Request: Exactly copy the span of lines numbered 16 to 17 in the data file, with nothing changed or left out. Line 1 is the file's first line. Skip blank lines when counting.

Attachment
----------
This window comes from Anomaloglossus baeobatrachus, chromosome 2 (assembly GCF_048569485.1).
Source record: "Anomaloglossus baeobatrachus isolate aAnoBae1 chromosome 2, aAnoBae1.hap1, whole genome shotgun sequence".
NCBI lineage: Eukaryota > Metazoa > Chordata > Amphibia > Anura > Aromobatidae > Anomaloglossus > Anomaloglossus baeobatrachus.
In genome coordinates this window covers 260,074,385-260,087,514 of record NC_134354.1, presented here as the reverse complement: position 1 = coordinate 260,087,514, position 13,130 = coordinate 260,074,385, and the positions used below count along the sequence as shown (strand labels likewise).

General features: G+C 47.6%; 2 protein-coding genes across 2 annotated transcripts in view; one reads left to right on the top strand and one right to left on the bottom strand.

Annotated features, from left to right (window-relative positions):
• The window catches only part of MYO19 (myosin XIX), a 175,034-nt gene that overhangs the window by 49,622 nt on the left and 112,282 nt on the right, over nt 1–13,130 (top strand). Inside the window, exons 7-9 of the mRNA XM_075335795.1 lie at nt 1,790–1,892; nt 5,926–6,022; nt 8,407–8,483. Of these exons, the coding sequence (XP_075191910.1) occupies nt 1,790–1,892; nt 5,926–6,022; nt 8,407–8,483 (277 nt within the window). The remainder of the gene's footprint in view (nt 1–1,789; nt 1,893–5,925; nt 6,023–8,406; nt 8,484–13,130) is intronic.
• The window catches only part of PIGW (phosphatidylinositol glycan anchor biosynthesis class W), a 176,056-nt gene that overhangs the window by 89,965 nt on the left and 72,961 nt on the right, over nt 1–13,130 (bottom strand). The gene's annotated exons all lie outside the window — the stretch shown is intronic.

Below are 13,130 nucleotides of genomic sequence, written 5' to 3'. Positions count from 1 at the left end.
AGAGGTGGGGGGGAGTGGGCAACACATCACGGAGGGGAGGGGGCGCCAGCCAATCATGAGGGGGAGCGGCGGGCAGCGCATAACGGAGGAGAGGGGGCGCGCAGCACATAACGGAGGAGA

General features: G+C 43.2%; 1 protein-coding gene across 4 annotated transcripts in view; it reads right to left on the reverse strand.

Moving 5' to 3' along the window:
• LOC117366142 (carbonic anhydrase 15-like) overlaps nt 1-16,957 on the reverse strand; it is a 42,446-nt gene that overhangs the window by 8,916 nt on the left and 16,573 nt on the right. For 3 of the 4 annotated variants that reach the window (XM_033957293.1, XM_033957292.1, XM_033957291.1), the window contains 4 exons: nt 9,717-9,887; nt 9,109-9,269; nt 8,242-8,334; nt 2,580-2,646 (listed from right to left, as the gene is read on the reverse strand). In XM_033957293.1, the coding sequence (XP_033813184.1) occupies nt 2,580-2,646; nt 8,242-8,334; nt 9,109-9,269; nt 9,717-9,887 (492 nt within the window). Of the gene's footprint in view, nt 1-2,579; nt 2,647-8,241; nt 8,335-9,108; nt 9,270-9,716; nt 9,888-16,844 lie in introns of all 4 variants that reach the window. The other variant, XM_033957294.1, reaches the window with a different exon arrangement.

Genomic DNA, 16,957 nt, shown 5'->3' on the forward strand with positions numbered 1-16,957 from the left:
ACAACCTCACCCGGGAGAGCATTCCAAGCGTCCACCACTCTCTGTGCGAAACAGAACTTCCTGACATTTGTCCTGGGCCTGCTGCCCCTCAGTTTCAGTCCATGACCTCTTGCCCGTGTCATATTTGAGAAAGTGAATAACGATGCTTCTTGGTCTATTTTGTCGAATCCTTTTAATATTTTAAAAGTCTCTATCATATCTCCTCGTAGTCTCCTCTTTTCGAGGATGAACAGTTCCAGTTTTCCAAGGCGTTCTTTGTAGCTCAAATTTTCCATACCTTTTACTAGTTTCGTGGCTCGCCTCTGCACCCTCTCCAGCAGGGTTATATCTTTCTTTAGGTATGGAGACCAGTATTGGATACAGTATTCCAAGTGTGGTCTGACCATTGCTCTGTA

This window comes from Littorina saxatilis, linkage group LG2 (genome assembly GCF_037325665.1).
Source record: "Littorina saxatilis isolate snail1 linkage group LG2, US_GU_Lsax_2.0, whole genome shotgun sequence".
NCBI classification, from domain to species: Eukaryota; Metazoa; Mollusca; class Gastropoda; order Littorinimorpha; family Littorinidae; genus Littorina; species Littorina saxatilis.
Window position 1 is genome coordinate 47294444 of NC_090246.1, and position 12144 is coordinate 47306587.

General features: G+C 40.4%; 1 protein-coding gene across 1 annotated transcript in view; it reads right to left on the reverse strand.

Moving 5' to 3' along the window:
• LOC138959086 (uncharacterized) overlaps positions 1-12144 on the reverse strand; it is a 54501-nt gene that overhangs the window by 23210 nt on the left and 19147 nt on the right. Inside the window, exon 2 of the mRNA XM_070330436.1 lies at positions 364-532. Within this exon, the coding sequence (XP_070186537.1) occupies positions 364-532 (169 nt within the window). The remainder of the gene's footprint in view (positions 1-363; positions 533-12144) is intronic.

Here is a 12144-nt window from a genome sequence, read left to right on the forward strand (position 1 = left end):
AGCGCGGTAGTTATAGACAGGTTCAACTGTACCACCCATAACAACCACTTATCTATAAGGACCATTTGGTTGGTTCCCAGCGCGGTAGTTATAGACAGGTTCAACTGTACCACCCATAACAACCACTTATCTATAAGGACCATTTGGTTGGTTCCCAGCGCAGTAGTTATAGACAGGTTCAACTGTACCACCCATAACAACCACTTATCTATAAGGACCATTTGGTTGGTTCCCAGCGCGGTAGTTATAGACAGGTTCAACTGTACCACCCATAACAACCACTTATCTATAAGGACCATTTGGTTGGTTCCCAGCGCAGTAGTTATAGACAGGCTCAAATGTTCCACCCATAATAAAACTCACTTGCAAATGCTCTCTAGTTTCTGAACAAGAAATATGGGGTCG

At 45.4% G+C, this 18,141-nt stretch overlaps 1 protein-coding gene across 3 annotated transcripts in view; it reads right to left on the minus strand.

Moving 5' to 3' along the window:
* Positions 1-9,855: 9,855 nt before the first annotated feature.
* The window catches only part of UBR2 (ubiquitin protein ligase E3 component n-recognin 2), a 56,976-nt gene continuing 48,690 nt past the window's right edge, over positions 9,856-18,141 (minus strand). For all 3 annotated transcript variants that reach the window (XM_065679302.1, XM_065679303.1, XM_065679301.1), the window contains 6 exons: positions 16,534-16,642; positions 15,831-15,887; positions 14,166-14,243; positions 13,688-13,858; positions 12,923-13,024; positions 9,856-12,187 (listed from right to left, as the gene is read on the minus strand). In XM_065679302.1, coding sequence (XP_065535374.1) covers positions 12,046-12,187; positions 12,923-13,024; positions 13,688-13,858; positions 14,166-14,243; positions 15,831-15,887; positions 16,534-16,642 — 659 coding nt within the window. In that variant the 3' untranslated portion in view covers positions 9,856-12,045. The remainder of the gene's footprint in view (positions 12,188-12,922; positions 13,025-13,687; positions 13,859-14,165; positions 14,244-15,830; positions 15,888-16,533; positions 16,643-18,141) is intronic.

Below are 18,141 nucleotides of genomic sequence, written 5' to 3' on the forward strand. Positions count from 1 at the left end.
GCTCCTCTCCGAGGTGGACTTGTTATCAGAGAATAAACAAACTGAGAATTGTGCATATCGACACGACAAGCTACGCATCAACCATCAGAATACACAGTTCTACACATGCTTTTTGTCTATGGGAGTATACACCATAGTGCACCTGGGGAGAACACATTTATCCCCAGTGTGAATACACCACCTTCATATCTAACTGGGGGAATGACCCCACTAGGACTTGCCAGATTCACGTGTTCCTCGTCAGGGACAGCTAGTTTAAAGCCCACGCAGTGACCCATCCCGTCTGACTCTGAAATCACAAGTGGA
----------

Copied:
This window comes from Littorina saxatilis, linkage group LG2 (genome assembly GCF_037325665.1).
Source record: "Littorina saxatilis isolate snail1 linkage group LG2, US_GU_Lsax_2.0, whole genome shotgun sequence".